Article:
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Re: [freehaven-dev] more musings on the judge/receipt notion

The very short answer before I really thought about this problem:  I always
considered querying the judges as a majority function.   

We don't want to get uber-fancy with judge-reputation in some cyclical
fashion.  When somebody wants to tattle on another node, contact some k
judges (where k is small) chosen at random.  Then, we can ask judges about
reputation in some sort of majority function.  

This does ignore some potential problems with adversaries colluding with
evil judges and only "randomly choosing" these evil judges.  This might be
true to some extent, Roger, I guess it's an area to consider further.


At 02:08 AM 3/3/2001 -0500, you wrote:
>Algorithm for a 100% reliable node:
>Accept all incoming messages. Store them. Don't ever forward anything.
>Listen for people asking you for a receipt. Whenever anybody does,
>deliver that message, and send back the receipt you just got.
>1) you can store a whole lot of packets.
>2) when you try to send to the next hop, it works.
>Let's examine this second assumption more.
>My first suggestion for Alice (the unhappy sender) to identify the
>faulty node is to binary search over her path. That way with a mere log
>n queries, she can locate the evil node. Yet with the above algorithm,
>she'll get confused and might either rule out nodes that actually are
>the bad ones, or do a bad-node-haunt which 'causes' her message to
>get delivered.  The solution? I guess if Alice suspects her message
>hasn't been delivered, then she needs to do an O(n) search starting at
>the beginning.
>Does that work?
>(How does she suspect her message didn't get delivered, anyway? In
>the ledger system, she could know for sure. Are we going to restrict
>claim-able messages to test messages sent for the purpose of claiming?)
>This also raises another point of confusion I've got, pertaining to
>how Alice notices/queries. As I understand from your description of
>the protocol: if a node B fails to deliver to a node C, then it goes to
>a bunch of judges and says "C isn't listening to me". The judges then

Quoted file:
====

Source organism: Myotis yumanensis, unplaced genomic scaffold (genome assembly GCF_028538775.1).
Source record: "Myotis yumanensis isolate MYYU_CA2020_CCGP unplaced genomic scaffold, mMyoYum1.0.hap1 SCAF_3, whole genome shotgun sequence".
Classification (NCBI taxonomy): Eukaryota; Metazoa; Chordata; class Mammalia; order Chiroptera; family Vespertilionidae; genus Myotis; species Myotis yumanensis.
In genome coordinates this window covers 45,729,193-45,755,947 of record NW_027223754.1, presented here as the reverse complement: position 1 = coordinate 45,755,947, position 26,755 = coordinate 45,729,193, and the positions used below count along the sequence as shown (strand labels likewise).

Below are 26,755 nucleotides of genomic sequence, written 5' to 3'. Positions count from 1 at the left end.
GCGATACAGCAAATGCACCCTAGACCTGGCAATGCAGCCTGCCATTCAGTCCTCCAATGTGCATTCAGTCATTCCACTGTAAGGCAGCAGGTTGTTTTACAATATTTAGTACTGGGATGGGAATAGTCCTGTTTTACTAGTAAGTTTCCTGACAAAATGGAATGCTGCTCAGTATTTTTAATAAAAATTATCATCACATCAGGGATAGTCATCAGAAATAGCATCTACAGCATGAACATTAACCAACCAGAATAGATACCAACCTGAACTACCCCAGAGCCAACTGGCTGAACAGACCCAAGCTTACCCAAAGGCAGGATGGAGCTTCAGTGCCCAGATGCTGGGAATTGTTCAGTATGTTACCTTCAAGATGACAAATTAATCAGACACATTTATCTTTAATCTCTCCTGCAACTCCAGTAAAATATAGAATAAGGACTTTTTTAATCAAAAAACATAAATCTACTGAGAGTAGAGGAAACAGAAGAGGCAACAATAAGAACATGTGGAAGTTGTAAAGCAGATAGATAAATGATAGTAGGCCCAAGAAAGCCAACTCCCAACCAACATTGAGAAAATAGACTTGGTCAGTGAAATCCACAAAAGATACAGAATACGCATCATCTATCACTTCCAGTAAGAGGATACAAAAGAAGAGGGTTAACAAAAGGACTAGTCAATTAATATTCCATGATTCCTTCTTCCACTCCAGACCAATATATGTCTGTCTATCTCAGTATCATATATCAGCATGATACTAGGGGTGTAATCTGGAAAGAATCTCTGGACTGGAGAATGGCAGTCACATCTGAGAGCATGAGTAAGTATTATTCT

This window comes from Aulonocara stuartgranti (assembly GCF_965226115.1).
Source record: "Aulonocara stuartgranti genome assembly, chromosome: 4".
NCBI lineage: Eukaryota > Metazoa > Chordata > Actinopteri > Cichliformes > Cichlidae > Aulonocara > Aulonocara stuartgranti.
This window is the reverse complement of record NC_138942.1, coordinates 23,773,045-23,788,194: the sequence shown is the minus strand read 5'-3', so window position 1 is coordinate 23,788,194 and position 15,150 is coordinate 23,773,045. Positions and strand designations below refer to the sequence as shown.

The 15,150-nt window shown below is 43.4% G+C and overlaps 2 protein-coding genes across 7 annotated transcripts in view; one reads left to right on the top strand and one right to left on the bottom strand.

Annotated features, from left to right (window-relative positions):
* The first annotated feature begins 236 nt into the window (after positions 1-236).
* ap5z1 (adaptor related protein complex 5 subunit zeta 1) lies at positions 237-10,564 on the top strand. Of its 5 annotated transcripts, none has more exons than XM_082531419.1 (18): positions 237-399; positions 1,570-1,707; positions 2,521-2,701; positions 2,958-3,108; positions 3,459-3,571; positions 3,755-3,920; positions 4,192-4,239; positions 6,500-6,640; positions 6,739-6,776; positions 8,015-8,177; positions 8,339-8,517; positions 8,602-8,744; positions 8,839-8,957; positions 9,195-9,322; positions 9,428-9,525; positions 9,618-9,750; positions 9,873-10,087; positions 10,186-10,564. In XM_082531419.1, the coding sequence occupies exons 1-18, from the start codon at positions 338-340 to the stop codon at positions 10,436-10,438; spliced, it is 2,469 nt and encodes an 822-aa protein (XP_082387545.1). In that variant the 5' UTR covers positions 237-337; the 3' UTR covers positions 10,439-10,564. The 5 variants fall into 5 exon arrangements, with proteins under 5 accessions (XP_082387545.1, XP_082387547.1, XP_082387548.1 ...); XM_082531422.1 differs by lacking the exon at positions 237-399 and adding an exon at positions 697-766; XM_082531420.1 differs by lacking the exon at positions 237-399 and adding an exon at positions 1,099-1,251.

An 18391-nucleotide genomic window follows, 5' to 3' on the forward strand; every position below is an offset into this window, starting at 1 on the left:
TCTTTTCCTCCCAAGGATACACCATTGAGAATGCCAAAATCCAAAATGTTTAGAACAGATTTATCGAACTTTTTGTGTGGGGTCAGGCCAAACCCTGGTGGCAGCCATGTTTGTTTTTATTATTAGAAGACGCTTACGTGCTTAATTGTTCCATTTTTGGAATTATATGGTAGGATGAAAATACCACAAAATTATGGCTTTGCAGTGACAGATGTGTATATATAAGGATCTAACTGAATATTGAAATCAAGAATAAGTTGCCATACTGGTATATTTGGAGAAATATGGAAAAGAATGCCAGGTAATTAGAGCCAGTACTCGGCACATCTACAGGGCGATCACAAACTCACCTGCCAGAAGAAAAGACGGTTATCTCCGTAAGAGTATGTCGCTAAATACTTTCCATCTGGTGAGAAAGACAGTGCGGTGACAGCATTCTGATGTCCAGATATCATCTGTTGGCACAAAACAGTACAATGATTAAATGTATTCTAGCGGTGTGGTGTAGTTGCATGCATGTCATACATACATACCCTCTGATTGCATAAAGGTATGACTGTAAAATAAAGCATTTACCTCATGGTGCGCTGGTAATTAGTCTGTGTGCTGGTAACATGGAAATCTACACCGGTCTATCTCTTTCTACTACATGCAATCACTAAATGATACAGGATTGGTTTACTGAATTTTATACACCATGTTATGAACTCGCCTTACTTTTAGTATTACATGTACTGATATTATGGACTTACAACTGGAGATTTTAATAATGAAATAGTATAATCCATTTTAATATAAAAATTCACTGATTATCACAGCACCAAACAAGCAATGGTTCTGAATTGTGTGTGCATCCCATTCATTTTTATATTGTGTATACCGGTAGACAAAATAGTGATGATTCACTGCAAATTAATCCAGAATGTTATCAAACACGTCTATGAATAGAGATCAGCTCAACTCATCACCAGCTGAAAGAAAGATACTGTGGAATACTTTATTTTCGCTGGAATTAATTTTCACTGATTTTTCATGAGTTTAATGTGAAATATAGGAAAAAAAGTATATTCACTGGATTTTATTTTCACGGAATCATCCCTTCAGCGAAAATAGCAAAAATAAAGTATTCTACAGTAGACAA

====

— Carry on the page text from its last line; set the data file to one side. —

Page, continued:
>ascertain that themselves, and if it's true "they publish that fact",
>else they give B a valid receipt from C.
>Yet how does Alice know that a given judge published that fact? She's
>going to query B, and B is going to say "well, yeah, that's because C
>sucks." Can B provide anything more substantive back to Alice? (Say,
>a statement from a judge J_1 that J_1 also thinks C sucks.)
>So what if node B has bad taste in judges, but otherwise performs the
>protocol correctly? So when Alice asks B about her message, and B says
>"well, J_1 says it's not my fault", and Alice says "well yeah, but J_1
>can't tie his own shoes, much less deliver messages" -- what can Alice
>do at this point? Do we need a secondary reputation-for-picking-judges
>value for nodes? Do we have to offload that knowledge onto users, who
>have to keep track of it and remember it themselves, or can we somehow
>get judges to track that information too?
>This can be helped a bit because if B asks enough J's, one of them will
>be 'good' and will return a receipt to C. So does this come down to
>"How do we get B to pick a non-evil judge?"?
>Sorry for posting only questions so far. :) I was trying to go to sleep,
>and it popped into my head.
>(O, and a way to make the algorithm I proposed at the top of this mail
>even more robust: if the next hop has a good reputation, keep the message
>until somebody asks for a receipt, else forward it. That way you maximally
>disrupt traffic while still being pretty certain you can get a receipt
>if Alice calls you on it. Isn't it great what you can do if reputations
>are public?)

"Not all those who wander are lost."                  mfreed@mit.edu